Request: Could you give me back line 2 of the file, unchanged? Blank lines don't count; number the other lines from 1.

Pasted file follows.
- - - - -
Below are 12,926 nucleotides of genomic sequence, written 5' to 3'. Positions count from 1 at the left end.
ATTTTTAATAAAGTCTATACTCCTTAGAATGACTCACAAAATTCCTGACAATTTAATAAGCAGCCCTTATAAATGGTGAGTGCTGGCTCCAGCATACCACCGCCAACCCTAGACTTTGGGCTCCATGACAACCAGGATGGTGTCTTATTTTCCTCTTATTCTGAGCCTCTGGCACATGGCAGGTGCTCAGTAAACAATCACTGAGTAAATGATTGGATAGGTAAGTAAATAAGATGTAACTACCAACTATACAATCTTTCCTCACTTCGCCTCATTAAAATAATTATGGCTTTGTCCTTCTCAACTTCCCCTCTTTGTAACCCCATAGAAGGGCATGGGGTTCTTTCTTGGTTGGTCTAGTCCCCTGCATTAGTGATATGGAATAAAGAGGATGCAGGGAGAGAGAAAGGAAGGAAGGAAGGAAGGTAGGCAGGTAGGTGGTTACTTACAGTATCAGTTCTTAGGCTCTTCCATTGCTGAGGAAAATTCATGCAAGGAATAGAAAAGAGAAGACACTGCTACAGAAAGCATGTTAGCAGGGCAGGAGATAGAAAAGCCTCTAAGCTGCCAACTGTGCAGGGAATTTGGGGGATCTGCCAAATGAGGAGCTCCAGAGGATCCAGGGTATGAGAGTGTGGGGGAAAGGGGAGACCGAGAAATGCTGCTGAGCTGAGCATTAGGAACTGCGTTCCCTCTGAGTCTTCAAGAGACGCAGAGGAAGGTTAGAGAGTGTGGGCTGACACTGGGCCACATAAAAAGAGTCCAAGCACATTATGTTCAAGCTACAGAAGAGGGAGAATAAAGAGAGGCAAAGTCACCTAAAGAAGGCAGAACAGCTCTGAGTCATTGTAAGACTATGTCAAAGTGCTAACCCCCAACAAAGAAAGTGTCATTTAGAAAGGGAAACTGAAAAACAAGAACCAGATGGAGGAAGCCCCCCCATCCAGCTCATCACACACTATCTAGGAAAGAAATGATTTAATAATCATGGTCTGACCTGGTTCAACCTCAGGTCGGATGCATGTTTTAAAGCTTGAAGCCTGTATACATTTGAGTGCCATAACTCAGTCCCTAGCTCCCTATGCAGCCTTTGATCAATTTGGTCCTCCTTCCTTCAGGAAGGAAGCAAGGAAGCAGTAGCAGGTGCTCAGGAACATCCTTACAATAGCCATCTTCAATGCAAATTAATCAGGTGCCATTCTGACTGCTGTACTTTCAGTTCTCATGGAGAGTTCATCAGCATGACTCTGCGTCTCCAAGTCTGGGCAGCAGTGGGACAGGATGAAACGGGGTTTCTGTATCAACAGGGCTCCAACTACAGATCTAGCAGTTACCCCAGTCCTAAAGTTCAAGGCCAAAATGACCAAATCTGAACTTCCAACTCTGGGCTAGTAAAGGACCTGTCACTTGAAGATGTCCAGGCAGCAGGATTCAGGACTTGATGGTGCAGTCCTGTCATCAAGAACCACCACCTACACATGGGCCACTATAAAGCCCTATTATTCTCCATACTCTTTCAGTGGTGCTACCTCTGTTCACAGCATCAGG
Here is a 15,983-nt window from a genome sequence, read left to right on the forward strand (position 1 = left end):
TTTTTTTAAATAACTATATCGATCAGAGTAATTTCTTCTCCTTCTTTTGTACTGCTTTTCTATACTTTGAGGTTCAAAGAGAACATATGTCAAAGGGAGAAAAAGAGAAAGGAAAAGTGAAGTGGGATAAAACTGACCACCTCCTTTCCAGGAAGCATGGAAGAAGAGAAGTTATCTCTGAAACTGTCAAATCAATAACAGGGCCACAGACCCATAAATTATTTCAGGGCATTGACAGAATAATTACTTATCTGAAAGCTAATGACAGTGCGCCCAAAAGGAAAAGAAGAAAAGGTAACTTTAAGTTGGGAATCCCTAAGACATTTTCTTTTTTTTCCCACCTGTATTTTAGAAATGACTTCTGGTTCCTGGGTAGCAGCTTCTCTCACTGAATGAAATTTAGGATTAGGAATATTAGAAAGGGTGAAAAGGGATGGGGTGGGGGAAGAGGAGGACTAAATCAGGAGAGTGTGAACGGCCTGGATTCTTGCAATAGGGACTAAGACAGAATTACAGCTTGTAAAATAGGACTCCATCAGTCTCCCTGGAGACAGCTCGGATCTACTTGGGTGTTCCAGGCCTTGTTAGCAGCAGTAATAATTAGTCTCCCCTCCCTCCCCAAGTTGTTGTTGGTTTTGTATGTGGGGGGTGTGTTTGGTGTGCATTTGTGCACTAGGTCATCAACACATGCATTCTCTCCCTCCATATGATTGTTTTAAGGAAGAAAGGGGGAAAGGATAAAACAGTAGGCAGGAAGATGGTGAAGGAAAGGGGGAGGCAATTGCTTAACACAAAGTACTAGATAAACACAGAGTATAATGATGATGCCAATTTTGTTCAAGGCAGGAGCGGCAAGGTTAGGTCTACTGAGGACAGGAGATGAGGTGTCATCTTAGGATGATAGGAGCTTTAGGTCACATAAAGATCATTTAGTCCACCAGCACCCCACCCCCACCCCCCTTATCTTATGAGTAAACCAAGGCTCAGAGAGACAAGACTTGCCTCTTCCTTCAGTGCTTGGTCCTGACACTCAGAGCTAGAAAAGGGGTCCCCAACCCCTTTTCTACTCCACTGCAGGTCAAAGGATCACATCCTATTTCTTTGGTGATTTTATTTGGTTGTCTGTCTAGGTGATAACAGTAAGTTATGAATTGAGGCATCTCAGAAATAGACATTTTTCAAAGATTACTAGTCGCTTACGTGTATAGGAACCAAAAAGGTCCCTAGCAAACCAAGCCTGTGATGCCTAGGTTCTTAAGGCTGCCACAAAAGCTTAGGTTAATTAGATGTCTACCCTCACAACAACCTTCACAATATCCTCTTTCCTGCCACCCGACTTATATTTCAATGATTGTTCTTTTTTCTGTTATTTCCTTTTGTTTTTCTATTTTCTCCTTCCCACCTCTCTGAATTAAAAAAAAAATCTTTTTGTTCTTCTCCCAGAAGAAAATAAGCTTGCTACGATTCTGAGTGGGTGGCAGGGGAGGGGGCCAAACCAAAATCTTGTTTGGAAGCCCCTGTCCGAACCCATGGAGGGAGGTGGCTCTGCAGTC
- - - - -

ATTTTTAATAAAGTCTATACTCCTTAGAATGACTCACAAAATTCCTGACAATTTAATAAGCAGCCCTTATAAATGGTGAGTGCTGGCTCCAGCATACCACCGCCAACCCTAGACTTTGGGCTCCATGACAACCAGGATGGTGTCTTATTTTCCTCTTATTCTGAGCCTCTGGCACATGGCAGGTGCTCAGTAAACAATCACTGAGTAAATGATTGGATAGGTAAGTAAATAAGATGTAACTACCAACTATACAATCTTTCCTCACTTCGCCTCATTAAAATAATTATGGCTTTGTCCTTCTCAACTTCCCCTCTTTGTAACCCCATAGAAGGGCATGGGGTTCTTTCTTGGTTGGTCTAGTCCCCTGCATTAGTGATATGGAATAAAGAGGATGCAGGGAGAGAGAAAGGAAGGAAGGAAGGAAGGTAGGCAGGTAGGTGGTTACTTACAGTATCAGTTCTTAGGCTCTTCCATTGCTGAGGAAAATTCATGCAAGGAATAGAAAAGAGAAGACACTGCTACAGAAAGCATGTTAGCAGGGCAGGAGATAGAAAAGCCTCTAAGCTGCCAACTGTGCAGGGAATTTGGGGGATCTGCCAAATGAGGAGCTCCAGAGGATCCAGGGTATGAGAGTGTGGGGGAAAGGGGAGACCGAGAAATGCTGCTGAGCTGAGCATTAGGAACTGCGTTCCCTCTGAGTCTTCAAGAGACGCAGAGGAAGGTTAGAGAGTGTGGGCTGACACTGGGCCACATAAAAAGAGTCCAAGCACATTATGTTCAAGCTACAGAAGAGGGAGAATAAAGAGAGGCAAAGTCACCTAAAGAAGGCAGAACAGCTCTGAGTCATTGTAAGACTATGTCAAAGTGCTAACCCCCAACAAAGAAAGTGTCATTTAGAAAGGGAAACTGAAAAACAAGAACCAGATGGAGGAAGCCCCCCCATCCAGCTCATCACACACTATCTAGGAAAGAAATGATTTAATAATCATGGTCTGACCTGGTTCAACCTCAGGTCGGATGCATGTTTTAAAGCTTGAAGCCTGTATACATTTGAGTGCCATAACTCAGTCCCTAGCTCCCTATGCAGCCTTTGATCAATTTGGTCCTCCTTCCTTCAGGAAGGAAGCAAGGAAGCAGTAGCAGGTGCTCAGGAACATCCTTACAATAGCCATCTTCAATGCAAATTAATCAGGTGCCATTCTGACTGCTGTACTTTCAGTTCTCATGGAGAGTTCATCAGCATGACTCTGCGTCTCCAAGTCTGGGCAGCAGTGGGACAGGATGAAACGGGGTTTCTGTATCAACAGGGCTCCAACTACAGATCTAGCAGTTACCCCAGTCCTAAAGTTCAAGGCCAAAATGACCAAATCTGAACTTCCAACTCTGGGCTAGTAAAGGACCTGTCACTTGAAGATGTCCAGGCAGCAGGATTCAGGACTTGATGGTGCAGTCCTGTCATCAAGAACCACCACCTACACATGGGCCACTATAAAGCCCTATTATTCTCCATACTCTTTCAGTGGTGCTACCTCTGTTCACAGCATCAGG